Comics / Comic Reviews / Marvel Comics

New Warriors #6

By Zak Edwards
December 18, 2007 - 00:28

Despite a very predictable conclusion to its first arc, the new New Warriors series performed fairly well.  These first six issues had some major problems, but writer Kevin Grevioux has tried to fix these as he has gone along, and artist Paco Medina has only improved on his pencilling.  This series had the potential to be on par with the other great Marvel Comics teenage super-hero series Young Avengers and Runaways, but that potential seems lost now.  New Warriors is an entertaining book but of lower quality than some other series out there.

As I said, this issue was not very creative from a plot point-of-view with the story going through a potential break-up that both the audience and author know isn’t going to actually take place.  Luckily, Grevioux uses this time of the potential break-up to push his characters and also do something very dramatic for this series: actually introduce them.  Grevioux made a mistake in assuming that his readers would be familiar with the characters he had decided to use for the New Warriors roster, but most of these characters are kind of obscure or not utilized in Marvel comic books for quite some time.  This, coupled with new costumes and abilities, makes New Warriors #6 the first time that the audience is actually introduced to who the team is.  I had assumed that they were all de-powered mutants after the House of M series that ran a couple of years ago, but only now were those suspicions confirmed.  Grevioux does struggle with dialogue in this issue, with some street slang being used in very poor and unbelievable ways.  Some of this dialogue like, “Outta here like a reindeer,” is hopefully being used for comedic purposes, but some other phrases are not, making Grevioux look like he doesn’t grasp how teenage characters should act and making the dialogue awkward.  Also, Ben Ulrich has a line in which he says, “You want truth, that’s what I’m giving.  Black coffee.  No sugar, no cream,” which sounds like a missing line from a corny seventies police drama, not a modern day comic book.  Despite these problems, Grevioux manages to keep this issue from complete disaster with some solid character interactions within the New Warriors and also some interesting revelations made through the police subplot.  These two elements draw on what made this series interesting, which was the effects of both the Civil War event earlier this year and its subsequent effects on the American people, and the de-powering of the mutant populace because of “M-Day” from the House of M event from a couple of years ago.  So there is hope for this series yet, despite its problems with both characters and pacing.  I originally predicted that this series may actually become equivalent to the other Marvel Comics teenage series Young Avengers and Runaways, but it is not of that quality and may never get there.  The series is still enjoyable, but one may need to search for the gems in the story.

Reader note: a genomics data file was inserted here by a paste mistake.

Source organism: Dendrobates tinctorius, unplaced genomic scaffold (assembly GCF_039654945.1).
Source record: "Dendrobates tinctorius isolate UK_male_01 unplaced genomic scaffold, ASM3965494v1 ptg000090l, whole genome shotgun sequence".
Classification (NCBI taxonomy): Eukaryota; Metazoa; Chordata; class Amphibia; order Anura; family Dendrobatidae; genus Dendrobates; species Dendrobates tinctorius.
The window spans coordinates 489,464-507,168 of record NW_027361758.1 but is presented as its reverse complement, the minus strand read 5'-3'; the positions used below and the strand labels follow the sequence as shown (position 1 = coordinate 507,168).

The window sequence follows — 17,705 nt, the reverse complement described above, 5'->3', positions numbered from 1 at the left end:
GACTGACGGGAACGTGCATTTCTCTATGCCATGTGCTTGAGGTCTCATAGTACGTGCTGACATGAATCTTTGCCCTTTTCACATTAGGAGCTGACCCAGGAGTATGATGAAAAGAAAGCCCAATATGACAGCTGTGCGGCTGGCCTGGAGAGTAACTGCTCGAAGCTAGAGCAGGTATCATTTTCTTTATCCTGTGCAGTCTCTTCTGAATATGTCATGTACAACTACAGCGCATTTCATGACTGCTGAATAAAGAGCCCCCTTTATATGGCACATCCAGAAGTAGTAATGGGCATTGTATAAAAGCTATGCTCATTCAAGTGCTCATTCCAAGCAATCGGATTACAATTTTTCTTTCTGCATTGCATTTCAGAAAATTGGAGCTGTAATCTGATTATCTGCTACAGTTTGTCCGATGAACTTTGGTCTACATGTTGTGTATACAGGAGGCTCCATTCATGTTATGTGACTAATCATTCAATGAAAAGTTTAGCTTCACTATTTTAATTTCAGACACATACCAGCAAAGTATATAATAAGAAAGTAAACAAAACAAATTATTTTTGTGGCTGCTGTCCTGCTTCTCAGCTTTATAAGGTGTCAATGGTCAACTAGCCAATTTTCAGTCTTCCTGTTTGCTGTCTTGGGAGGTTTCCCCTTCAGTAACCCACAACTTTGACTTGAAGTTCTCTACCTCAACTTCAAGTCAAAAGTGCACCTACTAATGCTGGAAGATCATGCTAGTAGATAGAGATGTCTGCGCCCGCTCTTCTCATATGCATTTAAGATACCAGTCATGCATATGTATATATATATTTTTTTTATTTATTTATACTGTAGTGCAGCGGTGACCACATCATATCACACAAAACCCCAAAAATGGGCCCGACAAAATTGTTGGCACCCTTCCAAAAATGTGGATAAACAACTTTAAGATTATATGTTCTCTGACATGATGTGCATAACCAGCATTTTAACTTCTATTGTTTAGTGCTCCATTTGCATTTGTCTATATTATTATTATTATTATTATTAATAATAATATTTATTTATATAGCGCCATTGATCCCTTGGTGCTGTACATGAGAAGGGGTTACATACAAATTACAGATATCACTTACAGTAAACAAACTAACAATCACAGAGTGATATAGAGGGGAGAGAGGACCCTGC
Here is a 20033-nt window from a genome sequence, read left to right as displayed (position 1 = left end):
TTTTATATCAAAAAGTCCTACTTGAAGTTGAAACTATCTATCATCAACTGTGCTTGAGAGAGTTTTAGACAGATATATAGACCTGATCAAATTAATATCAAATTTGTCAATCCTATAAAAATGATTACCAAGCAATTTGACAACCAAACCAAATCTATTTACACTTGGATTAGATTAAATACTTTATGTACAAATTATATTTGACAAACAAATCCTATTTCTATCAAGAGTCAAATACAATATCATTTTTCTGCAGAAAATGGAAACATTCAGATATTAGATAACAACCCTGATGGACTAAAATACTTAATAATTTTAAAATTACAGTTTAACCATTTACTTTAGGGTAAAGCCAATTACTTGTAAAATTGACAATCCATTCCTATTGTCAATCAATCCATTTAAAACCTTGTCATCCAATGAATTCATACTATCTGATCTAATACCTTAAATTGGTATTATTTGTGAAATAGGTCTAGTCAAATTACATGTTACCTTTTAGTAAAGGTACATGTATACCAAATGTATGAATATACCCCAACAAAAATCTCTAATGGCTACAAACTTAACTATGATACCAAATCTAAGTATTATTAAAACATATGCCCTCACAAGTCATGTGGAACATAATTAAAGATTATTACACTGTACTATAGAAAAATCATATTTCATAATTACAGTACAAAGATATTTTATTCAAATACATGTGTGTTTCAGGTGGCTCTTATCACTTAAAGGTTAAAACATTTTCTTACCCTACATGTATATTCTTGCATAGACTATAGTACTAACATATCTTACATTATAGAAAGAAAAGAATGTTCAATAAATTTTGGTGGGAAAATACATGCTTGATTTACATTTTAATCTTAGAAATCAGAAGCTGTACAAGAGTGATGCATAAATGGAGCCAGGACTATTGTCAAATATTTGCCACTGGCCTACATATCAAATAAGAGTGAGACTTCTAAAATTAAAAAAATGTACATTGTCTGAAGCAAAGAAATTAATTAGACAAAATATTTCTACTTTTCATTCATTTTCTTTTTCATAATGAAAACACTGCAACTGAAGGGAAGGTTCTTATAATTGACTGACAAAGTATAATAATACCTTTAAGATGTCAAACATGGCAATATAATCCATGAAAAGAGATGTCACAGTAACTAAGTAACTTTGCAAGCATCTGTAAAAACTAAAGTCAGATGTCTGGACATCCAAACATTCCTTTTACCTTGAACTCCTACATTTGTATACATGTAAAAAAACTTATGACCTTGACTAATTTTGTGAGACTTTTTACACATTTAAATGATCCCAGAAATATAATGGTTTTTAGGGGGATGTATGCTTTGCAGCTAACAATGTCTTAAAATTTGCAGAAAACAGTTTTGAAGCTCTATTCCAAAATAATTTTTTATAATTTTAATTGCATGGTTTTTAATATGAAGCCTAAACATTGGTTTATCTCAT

Paco Medina originally was bothering me with his incredibly disproportionate depictions of women, and while it is still there, it is definitely toned down.  His conveyance of emotion is not as effective this issue either, adding to some problems already in the script.  Paco Medina’s pencils have been improving with the series but encountered a few problems this issue while still remaining fairly good.  The character of Phaser, who just had his sister killed, has his goggles on for the entire issue, hiding his eyes completely.  This makes him appear bug-eyed the entire time and one cannot see him grieving, rather, he is simply frowning.  The male cop has the same expression for the entire issue as well, which may be more appropriate as he is a hard type of character, but it is not effective.  But other than these discrepancies, Medina’s art is well done and fits many aspects of the story very well.  His characters are animated but not cartoon looking, striking an appropriate balance.

6.5/10    Problematic writing and art that has problems conveying its purpose, but still has many redeeming qualities.

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Last Updated: May 19, 2020 - 12:25

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